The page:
Aladdin (Rewatch)

#5 – Rewatch on Cable

Aladdin is my second favorite animated Disney movie of all time, right behind Lion King. It must have been fate that Xfinity was doing a free Disney Movie Channel preview this weekend and Aladdin was one of the 12 choices. So I now have the pleasure of counting it among the first movies of 2017 I get to watch. It brings back memories of the hey day of classic animated movies when everyone had an animal sidekick and you didn’t need a reason to break into song.

The last animated Disney movie I saw was Moana, which was one of my least favorite movies of 2016. My complaints for Moana were that it had unmemorable musical numbers (except for You’re Welcome), long stretches of slow moving scenes, and a less than compelling story. Aladdin on the other hand had several catchy songs, zipped along at a quick pace, and had a fantastic story that opened the door for direct to video sequels. It arguably even paved the way for non-white Disney princesses all while being the first animated movie to break $200 million. My how times have changed when there are movies that are grossing more than that in a weekend.

I would give Aladdin 9 out of 10 “dusty old lamps with something written on it”.


The two greatest things about this movie are the Genie and the music. The street urchin and evil sorcerer can’t even hold a candle to the real stars of Aladdin. Robin William’s genie famously ad-libbed so much of the script that it was not allowed to be nominated for Best Adapted Screenplay. His manic energy shines through his voice alone and brings the majority of the laughs. The hits like “Arabian Nights”, “A Whole New World”, and “Prince Ali” are memorable to this day, granted I did just watch it.

It also feels like this movie carved a path for several other movies to break existing trends of white princesses and mediocre celebrities. I mentioned that Jasmine was the first non-white princess as she was followed by Pocahontas, Mulan, and Tiana (surely Moana will join this list shortly as well). By doing this, they also started bringing in other cultures that were outside of the European fairy tales. Aladdin was also the first to make animated movies a more feasible blockbuster. This was the first animated movie to star a big name and the  first animated movie to become a big money maker at the theatres. It could be argued that this movie changed the course of all animated movies to follow.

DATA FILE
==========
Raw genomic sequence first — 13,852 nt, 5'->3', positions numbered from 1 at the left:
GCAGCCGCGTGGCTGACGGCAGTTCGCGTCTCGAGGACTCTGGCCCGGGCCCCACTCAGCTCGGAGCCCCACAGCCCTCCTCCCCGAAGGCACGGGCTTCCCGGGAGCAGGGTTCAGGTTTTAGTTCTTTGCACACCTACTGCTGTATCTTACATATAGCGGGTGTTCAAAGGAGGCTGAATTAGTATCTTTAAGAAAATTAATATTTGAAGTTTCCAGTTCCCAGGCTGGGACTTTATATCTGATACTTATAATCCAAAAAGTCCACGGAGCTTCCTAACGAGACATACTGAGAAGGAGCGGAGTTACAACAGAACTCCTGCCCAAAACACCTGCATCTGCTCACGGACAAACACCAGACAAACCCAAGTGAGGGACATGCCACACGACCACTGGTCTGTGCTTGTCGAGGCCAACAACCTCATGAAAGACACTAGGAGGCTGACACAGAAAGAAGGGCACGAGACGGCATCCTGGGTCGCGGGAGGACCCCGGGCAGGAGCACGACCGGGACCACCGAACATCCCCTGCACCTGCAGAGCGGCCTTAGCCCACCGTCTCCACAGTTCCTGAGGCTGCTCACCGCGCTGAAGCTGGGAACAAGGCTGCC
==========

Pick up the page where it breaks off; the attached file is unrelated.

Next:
My only complaints are the dated aspects of the movie. I only knew about half of the impressions that the Genie made, and I pride myself on being in tune with pop culture. So I would bet that most of the kids nowadays wouldn’t know any of them. Since animated features were still in the early stages of computer animation, the effects used for the Cave of Wonders looked a little rough compared to the hand drawn characters and backgrounds.


While I didn’t have a mile long list of pros and cons, this movie is a classic. If you haven’t seen this movie, you obviously missed out on several famous pop culture references throughout the years. Seeing this one makes me want to revisit the remainder of the series, which I am a huge fan of as well. I am sure this one will be remade / rebooted soon enough, and it cannot come quick enough. It is surprising that Lion King is getting the live action treatment before Aladdin considering it came out afterwards and has animals in place of people.


Most of my reviews so far are more recent than 1992, so they could have been seen in theatres or easily accessible to watch at home. Disney has made this a little more difficult with their vaults and previously stingy sharing strategy. So if you cannot catch Aladdin on your old dusty VHS, I would go with the latest “live action” reboot – The Jungle Book. Since this one is available on Netflix so grab some friends and catch up on a piece of your childhood that got modern updates. It isn’t as musically charged as the original, but thoroughly enjoyable with great CGI and a fantastic performance by a kid actor … who carried the movie as the only live performer in a world full of computer generated animals and backgrounds.


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